This week’s parasha starts with the חנוכת הבית, the inauguration of the משכן. I want to look at the קרבנות that were part of that celebration:
Each of these different types of קרבנות had a specific procedure that we saw in the past two parshiot:
|עולה||All burned on the altar|
|חטאת of the כהן גדול||חלב burned on the altar; meat burned outside the camp|
|Regular חטאת||חלב burned on the altar; meat eaten by the כהנים|
|שלמים||חלב burned on the altar; brisket and right shank eaten by the כהנים; rest of the meat eaten by the people|
|מנחה||One handful burned on the altar; rest baked into מצות and eaten by the כהנים|
And when we read the rest of the perek, we see that they do all that but don’t get up to the eating part. That’s when the tragedy of Nadav and Avihu happens, and everything grinds to a halt.
Then Moshe tells Aharon to continue and not mourn. Even though they are אוננים, they need to carry on.
Notice what is missing: the חטאת. That turns into a problem.
Now, Moshe’s getting angry is what leads to this problem:
but that’s not my point for today. I want to emphasize the difference between Moshe’s words in פסוק יג and פסוק יח. The first is צֻוֵּיתִי; ה׳ commanded that they eat the מנחה. The second is צִוֵּיתִי; Moshe is not claiming that eating the חטאת was a command from ה׳; it was Moshe’s understanding of what ה׳ wanted. That leaves room for Aharon to disagree:
What was going on? Rashi reminds us that this day, יום השמיני, had a lot going on. There were other קרבנות being offered, the קרבן of the נשיאים as part of the חנוכת הבית:
And it was ראש חודש ניסן as well:
So there were three different חטאת offerings. Which was the one that Moshe complained about?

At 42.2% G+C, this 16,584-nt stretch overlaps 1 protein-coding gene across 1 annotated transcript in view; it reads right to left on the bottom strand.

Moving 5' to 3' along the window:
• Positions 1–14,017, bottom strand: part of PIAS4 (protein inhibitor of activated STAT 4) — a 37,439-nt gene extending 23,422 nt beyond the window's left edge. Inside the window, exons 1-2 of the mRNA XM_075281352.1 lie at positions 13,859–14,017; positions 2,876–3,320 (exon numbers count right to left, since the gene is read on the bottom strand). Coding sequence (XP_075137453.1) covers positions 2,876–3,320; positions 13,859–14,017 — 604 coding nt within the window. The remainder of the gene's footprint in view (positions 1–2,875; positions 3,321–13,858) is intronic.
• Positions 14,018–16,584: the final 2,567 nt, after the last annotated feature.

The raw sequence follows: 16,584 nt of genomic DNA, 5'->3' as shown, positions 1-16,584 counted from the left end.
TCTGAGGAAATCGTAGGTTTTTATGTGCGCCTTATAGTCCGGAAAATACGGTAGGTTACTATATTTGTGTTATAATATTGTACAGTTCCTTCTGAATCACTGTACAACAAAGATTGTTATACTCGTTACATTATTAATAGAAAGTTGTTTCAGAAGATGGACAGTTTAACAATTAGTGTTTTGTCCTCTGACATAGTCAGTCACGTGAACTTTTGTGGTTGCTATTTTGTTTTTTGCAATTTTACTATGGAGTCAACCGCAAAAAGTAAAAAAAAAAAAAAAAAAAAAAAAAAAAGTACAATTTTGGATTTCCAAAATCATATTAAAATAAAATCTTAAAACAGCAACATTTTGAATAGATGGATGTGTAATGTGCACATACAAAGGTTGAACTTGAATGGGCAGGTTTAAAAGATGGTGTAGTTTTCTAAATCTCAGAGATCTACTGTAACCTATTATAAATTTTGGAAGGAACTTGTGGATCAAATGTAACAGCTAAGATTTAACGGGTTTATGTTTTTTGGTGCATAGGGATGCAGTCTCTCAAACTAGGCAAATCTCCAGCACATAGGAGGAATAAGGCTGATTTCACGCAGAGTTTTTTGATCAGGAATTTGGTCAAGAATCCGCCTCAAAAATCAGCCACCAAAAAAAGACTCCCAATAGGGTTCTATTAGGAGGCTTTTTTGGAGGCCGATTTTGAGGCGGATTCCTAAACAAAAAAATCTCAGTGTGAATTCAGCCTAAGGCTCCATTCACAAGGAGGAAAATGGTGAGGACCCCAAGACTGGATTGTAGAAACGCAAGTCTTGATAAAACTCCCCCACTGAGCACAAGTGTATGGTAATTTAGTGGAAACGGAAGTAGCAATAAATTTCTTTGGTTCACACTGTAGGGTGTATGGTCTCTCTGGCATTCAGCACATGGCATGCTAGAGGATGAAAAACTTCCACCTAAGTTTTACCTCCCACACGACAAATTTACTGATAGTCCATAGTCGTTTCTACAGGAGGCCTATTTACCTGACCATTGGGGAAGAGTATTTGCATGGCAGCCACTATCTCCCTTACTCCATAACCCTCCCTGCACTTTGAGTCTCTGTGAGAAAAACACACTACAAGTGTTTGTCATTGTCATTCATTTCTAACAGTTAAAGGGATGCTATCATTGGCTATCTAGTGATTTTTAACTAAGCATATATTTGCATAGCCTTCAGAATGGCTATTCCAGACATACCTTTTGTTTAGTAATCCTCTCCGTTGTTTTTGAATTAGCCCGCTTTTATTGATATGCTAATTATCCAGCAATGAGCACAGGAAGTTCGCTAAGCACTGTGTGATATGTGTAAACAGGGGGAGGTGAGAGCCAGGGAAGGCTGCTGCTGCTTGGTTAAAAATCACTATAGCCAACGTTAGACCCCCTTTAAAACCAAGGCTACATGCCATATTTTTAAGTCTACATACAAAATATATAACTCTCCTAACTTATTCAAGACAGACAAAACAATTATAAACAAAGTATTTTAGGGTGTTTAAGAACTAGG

חז״ל saw this as a halachic discussion. Moshe’s initial command, that they should still eat the מנחה and שלמים even though they were אוננים, was כן צֻוֵּיתִי. It was part of a נבואה. The question of what to do about the חטאת was a classic תורה שבעל פה question. How do we extend the letter of the revealed Law into new situations?
The commandment about the מנחה said כי קדש קדשים הוא. That is true of the חאטת as well. But the commandment was specifically for the offerings of the the inauguration of the משכן, which are by definition הוראת שעה. They do not establish precedent for other halachot. Aharon is arguing that the שעיר ראש חודש should be subject to the general rule that אין אונן אוכל בקדשים.
The key point is that Moshe tells Aharon and his sons אכול תאכלו אתה בקדש כאשר צִוֵּיתִי, ”as I command you“, not כאשר צֻוֵּיתִי, ”as I was commanded“. If Moshe claims that ה׳ told him that they were supposed to eat the שעיר ראש חודש, then there is no place for argument. Either Aharon obeys, or he claims that Moshe is a נביא שקר and warrants capital punishment. However, in a Torah מחלוקת, there is room to be wrong but still be דברי אלקים חיים. This leads to a striking statement by the Ran:
That’s a very strange statement. How can the Ran say יאמר אמת או לא יאמר, מצוה לשמוע לו?
This always bothered me. How can the Torah tell me that I need to believe something that I unequivocally know to be false? Are we really supposed to suppress our own intellects? The Ramban explains that the opposite is true:
The halacha אומר לך על ימין שהוא שמאל is procedure, not epistemology. When I listen to a חכם I am not saying that I am wrong; I am entitled to my understanding of the Torah. I am, however, acknowledging that the חכם's view is legitimate as well. In the ideal state, there is a process for deciding the הלכה למעשה, and we do not want that תעשה התורה כמה תורות. Something has to be decided. But אלו ואלו דברי אלוקים חיים.
This was the incident that established the nature of halacha and of Torah law., even before the statement of לא בשמים היא. Note that even though the question was הייטב בעיני ה׳, they do not ask ה׳. That’s not how פסק הלכה works. Torah is not given to any single human being, even one as great as Moshe. שזה נמסר לכל חכם וחכם שיבאר הדבר בדעתו.